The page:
The York County Council could push its Carolina Water Service decision back six months, though leaders say no one should read too much into the delay.
The council is scheduled to vote Tuesday to extend the agreement with the utility – which provides services to much of the Lake Wylie community – six months past the Feb. 17 expiration. That would give the county and utility more time to negotiate.
Without some type of sale or contract change, the franchise agreement could be renewed for another two decades. The county has several other options.
The county could offer a price for the system, have Carolina Water name its price and go through mediation to determine how much the county would have to pay. Until a court decided the outcome, the county would have to take on significant operation costs and run the system – without knowing whether it would take over the system long-term.
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In another scenario, the county could name a dozen or more issues Carolina Water needs to address to continue operating the system. The county could start saving for a purchase in the event Carolina Water doesn’t meet those expectations.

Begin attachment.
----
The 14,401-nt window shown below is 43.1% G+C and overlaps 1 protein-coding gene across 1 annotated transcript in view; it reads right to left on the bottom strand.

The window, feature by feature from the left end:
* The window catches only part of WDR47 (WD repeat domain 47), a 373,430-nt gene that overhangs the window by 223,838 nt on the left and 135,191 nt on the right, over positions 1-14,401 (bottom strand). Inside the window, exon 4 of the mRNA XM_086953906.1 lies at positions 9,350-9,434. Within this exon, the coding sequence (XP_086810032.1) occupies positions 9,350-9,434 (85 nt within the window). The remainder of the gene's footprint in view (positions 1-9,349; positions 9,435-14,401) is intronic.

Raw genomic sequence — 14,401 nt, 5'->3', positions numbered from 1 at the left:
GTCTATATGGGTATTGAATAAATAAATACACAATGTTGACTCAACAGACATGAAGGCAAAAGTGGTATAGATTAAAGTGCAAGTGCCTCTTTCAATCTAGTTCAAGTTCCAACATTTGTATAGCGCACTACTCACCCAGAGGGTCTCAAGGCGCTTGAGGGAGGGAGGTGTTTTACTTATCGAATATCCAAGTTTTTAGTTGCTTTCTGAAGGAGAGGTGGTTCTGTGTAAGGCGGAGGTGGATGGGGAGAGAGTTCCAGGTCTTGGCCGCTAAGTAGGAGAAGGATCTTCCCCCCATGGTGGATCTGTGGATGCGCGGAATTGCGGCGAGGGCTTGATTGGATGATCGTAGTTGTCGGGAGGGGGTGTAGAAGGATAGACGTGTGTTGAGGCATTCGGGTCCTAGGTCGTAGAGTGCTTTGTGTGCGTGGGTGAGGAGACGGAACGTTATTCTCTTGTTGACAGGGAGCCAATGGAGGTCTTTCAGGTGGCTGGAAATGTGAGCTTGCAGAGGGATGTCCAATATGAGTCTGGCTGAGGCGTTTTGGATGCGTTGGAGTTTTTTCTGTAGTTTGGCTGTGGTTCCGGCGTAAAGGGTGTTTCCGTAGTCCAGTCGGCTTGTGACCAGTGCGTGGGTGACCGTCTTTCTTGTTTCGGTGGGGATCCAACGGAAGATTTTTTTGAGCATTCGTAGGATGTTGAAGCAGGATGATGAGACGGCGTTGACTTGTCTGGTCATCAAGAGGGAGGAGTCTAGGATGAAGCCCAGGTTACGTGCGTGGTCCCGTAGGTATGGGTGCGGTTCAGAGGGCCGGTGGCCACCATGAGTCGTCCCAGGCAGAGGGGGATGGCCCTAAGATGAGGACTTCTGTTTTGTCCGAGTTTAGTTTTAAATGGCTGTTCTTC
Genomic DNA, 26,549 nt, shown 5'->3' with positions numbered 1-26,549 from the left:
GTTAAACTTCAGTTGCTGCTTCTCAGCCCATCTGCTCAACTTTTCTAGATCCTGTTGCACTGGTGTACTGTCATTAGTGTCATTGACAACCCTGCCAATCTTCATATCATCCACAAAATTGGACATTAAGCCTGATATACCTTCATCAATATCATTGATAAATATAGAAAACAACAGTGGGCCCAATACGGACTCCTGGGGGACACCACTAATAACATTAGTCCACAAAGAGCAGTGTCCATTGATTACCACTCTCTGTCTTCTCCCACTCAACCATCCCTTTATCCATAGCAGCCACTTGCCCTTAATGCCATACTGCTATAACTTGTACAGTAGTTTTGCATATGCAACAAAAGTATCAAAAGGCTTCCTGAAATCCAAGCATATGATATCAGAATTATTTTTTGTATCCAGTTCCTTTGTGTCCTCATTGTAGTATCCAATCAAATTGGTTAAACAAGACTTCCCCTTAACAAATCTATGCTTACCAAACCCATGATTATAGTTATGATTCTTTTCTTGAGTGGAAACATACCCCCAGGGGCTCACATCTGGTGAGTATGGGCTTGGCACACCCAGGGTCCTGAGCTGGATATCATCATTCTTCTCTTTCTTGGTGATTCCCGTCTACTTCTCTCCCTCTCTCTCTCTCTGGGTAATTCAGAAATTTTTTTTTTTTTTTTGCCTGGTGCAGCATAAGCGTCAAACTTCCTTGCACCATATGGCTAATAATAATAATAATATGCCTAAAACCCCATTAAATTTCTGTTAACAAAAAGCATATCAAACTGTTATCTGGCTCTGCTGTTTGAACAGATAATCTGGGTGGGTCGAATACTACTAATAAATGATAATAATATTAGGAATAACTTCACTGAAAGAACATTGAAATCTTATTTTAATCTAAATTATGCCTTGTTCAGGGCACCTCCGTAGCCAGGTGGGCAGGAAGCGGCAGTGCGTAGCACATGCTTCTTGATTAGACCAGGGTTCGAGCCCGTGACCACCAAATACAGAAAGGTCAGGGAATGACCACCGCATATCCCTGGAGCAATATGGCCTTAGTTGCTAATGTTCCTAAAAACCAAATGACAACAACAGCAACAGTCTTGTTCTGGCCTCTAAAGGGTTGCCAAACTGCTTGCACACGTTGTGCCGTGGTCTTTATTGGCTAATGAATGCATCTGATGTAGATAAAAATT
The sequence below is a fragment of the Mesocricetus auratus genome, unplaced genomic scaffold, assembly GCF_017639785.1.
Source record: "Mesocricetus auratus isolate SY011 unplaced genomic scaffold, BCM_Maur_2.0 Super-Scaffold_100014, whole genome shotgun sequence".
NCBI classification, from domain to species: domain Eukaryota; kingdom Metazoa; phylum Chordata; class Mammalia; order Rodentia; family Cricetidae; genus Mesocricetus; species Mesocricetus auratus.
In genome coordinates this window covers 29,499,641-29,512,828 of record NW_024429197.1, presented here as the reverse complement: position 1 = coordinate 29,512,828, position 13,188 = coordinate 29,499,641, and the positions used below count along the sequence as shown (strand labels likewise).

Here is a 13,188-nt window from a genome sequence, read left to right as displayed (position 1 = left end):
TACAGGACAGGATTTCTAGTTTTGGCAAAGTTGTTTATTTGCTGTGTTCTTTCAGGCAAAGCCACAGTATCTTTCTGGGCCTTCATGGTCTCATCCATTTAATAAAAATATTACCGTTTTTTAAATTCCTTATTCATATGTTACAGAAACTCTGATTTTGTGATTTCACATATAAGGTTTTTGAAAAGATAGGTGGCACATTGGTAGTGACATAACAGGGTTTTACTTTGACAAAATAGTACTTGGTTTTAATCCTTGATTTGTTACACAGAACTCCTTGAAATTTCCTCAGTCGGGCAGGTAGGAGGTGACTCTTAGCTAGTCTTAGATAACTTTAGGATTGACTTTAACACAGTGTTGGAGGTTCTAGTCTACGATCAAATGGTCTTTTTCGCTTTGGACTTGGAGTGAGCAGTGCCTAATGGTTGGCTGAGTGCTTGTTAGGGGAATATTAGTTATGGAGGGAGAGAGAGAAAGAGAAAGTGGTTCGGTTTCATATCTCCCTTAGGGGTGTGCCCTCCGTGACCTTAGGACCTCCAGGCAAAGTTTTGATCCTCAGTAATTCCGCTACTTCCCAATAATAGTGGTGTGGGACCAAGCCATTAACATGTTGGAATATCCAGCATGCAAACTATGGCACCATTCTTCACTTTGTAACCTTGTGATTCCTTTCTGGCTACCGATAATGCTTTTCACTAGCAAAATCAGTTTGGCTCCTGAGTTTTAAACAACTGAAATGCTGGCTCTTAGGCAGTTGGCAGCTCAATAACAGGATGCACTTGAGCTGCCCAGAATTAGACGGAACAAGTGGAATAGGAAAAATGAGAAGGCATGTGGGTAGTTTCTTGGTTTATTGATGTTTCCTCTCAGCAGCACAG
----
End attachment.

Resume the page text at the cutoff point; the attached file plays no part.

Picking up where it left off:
York County leaders aren’t showing their cards yet, but they’re taking a long look at their hand.
“It’s borderline being a gag order, because you don’t want to blow a good deal,” said Councilman Bruce Henderson, who represents the Lake Wylie area. “You don’t want to mess it up.”
Henderson said he wants to be “very aggressive” in pursuing options, but neither he nor other county leaders will say if there is a front-running option. Allison Love, who won a primary last spring and does not face a challenger in November’s elections, will take Henderson’s seat in January. She already is participa ting in some discussions with county leaders.
The public shouldn’t be disheartened by the possible delay, Love said.
“Look at the extension as a safety net,” she said.
County Manager Bill Shanahan said he would rather not take that extra time, and nothing says he has to take it all even with council approval.
“I’d rather be safe than sorry,” he said.
County leaders say there is no set price tag for the utility, which doesn’t want to sell its system. Shanahan mentioned a past appraisal and a possible $15 million sale price with as much or more county investment to improve the system. Those figures are only estimates.
The bigger issue is whether final numbers will be affordable for and beneficial to the tax base.
“I don’t care what number we’re talking about,” said state Rep. Ralph Norman, who wants an ownership change for the utility system. “They haven’t agreed to anything.”
Want to go?
The York County Council will meet at 6 p.m. Tuesday at the County Agricultural Building, 6 S. Congress St., York.